10. James (Jim) / Tuscaloosa says:

    @ Craig. That Met in OKC was Gary England.

    I think part of the problem is what James has said many times during coverage is this part of the country has hills and trees obscuring the distance one can see. I do agree and was thinking the same thing that sunshine in th morning/early afternoon hours was “not a good thing.”

    As another local Met said before this even started, people could do all the right things their suppoosed to do but still be killed.

    I had made preperations earlier by moving shoes (for any potential broken glass), my pants w/ wallet after coming in early Wednesday afternoon (not being a fatalist, but prepared anyway), leashes for the dogs, a small weather radio, and the battery/hand cranked radio to an inner bathroom just in case.

    That was all I could reasonably do outside of keeping a “weather eye/ear” all day, being aware of the threat; and short of spending all day in the bathroom.

    As I’ve said here before, my late Mother was notorious for not paying too much attention to bad weather believing when it was her time, it was hear time.

  11. Randy says:

    For those who have been around here a while, even after the morning storms, the air had “that feel” to it. You didn’t need a radio, tv, or cell phone to sense that. I can only remember a couple of times in my life where “that feel” existed….May 27,1973 and April 1974….I wasn’t here in 1998 or in 1977 (Smithfield). For several days prior to the event every media outlet and the NWS had been foretelling of a multiple storm event…..of individual storms and not the usual squall line type event. So even those who lost power or cell service after the morning storms should’ve known that it was only round one. After some of the previous events I mentioned I knew people who would have anxiety attacks and panic whenever it thundered no matter if it was a summer thunderstorm or just a dark cloud loomed. I am afraid that after this event there will be many, many more people that will be affected the same way. Some of them will never get over that and others will take a long long time to do so. After 1974 I felt that there would be another event in my lifetime and it turned out to be so. As a believer in history, I believe this event (being so severe and so widespread) will not repeat itself for another 35-50 years but it will happen again. In this age of cameras, cell phones, multi media, things like this that happen are linked to our conscience forever. April 1974 would have been an even worse memory if all those things existed then. I think we will see a rash of underground shelters being built by homeowners because of the unsurvivability of being in a house hit by an EF3-5 tornado. In 1974 there were no presidential visits to places like Guin or Harvest or Toney. I am not so sure that a presidential visit would’ve occurred this time if large population centers like Birmingham and Tuscaloosa who also had live cameras doing a play by play as it happened had not been hit. There are few pictures from Smithville, Hackleburg, Rainsville, Trenton,Argo, etc. That is why they have been somewhat overlooked in this tragedy. In summation, I feel the psychological damage to people who were directly affected this time is substantial. On the other hand, those who missed the storms and/or have assisted in the cleanup (especially young people) have learned a valuable future lesson. It only takes once. As a golfer, it only took one time being caught on a course during an electrical storm to learn that whenever a cloud approaches (thunder or not) to seek shelter. That is a lesson learned.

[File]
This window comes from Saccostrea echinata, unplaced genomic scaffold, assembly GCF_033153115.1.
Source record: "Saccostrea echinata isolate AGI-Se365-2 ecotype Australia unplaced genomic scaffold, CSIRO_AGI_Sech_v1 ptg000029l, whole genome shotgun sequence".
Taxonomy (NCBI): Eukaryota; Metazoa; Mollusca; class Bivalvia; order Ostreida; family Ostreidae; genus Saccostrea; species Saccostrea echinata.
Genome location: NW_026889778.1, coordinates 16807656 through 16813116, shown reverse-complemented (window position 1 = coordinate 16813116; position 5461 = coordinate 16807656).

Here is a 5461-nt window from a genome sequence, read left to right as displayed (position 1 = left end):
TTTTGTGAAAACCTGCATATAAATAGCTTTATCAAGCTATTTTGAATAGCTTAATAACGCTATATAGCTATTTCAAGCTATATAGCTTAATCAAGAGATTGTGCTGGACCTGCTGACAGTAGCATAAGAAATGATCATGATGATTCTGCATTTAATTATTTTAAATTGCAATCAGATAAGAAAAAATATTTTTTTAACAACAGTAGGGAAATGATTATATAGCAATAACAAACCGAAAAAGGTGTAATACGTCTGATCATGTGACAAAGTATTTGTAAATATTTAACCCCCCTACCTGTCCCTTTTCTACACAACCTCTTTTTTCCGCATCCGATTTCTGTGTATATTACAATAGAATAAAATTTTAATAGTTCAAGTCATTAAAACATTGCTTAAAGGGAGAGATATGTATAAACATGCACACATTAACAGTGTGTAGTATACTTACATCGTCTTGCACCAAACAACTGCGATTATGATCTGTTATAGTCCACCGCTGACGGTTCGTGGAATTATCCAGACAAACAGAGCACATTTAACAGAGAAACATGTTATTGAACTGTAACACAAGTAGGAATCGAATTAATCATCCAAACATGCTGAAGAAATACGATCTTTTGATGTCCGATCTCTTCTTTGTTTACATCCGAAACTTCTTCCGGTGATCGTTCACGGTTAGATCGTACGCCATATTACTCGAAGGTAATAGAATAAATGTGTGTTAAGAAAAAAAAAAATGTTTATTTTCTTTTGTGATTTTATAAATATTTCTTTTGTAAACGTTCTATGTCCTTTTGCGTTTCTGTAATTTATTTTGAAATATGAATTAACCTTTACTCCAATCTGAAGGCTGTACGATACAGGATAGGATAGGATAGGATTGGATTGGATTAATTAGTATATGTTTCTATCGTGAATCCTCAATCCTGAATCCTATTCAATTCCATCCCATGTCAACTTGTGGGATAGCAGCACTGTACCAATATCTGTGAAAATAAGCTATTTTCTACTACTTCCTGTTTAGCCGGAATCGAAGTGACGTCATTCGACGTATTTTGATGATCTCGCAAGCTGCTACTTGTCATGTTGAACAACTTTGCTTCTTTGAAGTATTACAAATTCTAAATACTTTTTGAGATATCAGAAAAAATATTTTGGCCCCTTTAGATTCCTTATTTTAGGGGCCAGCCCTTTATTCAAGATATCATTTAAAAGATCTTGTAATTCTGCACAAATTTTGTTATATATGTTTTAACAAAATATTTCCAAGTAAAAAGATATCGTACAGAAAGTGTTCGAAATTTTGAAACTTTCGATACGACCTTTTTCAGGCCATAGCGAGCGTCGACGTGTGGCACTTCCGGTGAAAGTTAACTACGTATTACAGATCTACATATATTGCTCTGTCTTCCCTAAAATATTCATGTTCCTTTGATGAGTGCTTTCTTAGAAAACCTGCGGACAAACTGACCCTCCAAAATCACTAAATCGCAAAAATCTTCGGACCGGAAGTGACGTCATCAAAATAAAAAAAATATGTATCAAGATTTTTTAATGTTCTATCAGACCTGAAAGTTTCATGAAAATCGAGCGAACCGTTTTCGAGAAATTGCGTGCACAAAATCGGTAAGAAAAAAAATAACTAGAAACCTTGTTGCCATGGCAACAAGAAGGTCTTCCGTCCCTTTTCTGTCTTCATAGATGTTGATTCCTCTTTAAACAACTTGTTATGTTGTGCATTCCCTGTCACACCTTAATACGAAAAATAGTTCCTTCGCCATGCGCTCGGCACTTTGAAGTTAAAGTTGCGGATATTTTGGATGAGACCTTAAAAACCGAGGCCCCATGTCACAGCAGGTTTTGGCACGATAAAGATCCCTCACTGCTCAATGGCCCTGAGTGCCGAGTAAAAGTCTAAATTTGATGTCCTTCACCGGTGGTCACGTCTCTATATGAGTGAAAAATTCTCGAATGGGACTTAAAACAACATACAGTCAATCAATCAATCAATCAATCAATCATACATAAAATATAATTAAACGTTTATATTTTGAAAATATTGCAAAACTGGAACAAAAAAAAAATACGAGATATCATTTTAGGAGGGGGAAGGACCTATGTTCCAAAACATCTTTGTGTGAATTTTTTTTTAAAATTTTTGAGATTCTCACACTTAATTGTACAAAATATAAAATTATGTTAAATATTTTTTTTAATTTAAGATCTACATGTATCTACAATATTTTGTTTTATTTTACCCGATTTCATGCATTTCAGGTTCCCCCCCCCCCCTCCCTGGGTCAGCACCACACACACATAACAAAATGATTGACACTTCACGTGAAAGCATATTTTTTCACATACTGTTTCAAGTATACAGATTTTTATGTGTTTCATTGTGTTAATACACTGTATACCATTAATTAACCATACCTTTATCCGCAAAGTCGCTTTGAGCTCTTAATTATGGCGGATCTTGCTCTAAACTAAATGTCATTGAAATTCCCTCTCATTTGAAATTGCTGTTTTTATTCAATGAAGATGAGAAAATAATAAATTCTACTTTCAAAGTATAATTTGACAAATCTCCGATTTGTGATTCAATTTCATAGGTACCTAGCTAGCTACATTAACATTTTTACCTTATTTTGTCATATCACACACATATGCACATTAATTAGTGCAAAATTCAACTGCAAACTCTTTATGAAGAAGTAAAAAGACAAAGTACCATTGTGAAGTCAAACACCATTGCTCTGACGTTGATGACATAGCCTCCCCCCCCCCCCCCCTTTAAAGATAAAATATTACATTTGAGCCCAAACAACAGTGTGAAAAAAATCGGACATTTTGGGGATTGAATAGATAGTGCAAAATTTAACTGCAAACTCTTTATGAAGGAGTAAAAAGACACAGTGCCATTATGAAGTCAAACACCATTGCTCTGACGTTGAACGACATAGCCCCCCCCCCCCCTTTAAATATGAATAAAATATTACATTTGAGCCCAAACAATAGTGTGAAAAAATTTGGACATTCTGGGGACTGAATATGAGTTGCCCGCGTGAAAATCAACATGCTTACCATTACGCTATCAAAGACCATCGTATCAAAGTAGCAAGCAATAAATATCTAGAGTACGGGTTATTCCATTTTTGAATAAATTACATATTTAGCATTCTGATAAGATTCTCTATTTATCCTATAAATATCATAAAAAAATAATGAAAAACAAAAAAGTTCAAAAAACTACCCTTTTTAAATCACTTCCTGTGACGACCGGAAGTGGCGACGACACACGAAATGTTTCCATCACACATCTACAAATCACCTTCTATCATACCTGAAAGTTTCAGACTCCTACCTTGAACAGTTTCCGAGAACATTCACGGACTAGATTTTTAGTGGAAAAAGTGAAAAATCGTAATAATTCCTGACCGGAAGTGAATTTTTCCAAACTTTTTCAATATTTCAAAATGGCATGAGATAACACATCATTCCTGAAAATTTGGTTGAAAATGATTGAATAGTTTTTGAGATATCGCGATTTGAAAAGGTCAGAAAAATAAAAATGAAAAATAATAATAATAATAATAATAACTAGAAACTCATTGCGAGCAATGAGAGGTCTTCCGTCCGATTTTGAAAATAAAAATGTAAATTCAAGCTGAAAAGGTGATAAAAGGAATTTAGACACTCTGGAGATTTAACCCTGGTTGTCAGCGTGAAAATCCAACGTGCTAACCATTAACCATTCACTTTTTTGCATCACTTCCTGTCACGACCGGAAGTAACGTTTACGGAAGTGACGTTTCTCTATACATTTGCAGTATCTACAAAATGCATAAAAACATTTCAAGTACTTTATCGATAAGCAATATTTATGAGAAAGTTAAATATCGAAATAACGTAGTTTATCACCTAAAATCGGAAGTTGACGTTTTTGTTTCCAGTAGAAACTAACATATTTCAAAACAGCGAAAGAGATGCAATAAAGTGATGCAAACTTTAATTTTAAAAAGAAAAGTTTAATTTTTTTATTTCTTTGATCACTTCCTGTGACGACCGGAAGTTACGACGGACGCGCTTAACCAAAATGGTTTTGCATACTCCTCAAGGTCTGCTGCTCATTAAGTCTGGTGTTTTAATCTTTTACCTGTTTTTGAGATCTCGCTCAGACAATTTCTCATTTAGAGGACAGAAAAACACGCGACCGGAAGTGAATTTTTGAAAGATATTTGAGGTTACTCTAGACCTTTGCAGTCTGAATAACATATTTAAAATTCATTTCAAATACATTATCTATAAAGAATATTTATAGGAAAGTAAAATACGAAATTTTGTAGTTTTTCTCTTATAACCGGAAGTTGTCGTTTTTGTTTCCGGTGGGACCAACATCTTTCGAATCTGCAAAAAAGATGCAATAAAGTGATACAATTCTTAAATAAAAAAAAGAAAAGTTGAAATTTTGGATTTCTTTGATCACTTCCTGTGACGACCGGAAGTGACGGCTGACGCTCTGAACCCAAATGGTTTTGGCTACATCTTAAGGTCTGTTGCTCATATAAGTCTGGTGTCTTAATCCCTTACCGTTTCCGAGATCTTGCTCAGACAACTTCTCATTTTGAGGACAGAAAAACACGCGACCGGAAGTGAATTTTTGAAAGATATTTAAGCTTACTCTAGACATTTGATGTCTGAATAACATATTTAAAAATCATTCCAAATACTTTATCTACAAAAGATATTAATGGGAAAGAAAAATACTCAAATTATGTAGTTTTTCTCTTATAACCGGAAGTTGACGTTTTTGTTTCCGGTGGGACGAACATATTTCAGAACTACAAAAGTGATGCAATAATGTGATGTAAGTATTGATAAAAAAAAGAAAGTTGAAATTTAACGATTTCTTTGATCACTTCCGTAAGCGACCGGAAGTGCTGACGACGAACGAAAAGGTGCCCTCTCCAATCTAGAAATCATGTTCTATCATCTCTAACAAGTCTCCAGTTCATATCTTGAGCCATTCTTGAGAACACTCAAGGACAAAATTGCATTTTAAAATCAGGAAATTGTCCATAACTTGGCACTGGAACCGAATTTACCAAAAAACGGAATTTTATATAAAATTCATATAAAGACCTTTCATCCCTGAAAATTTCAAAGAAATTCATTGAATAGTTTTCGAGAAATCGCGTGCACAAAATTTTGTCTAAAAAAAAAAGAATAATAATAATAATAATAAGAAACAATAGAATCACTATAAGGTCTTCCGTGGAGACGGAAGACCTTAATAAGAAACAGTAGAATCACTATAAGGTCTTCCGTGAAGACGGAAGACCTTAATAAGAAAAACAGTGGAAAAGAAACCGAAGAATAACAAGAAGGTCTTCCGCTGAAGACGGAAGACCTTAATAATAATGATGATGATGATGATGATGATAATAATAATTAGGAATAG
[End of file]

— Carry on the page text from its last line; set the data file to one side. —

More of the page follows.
12. Capstone says:

    I heard a guy from the Midwest say that its because we don’t always get tornadoes like they do and that we didn’t know how to prepare for them like they do. I wanted to smack him. We do have tornadoes and we do know what to do. This wasn’t a tornado going through some farmer’s field that you could see from 30 miles away. When you have major population centers, hilly terrain with lots of trees and very long tracked EF4’s and 5’s plowing through the area at interstate speeds, there’s going to be a lot of destruction. I’m honestly surprised that its not a lot higher.

  13. Brian K. says:

    What went wrong, you ask? In a nutshell – COMPLACENCY.

  14. Thomas says:

    I agree with Brian K. – COMPLACENCY. After the first storm that morning I went to the nearest location hit to see if there was anything I could do to help. One of the first things I heard people saying was “I didn’t think it would happen here.”. There are so many out there that have the “it can’t happen to me or my family attitude.” On the second line that came through I believe that so many were without power that they were not able to monitor the weather until it was to late.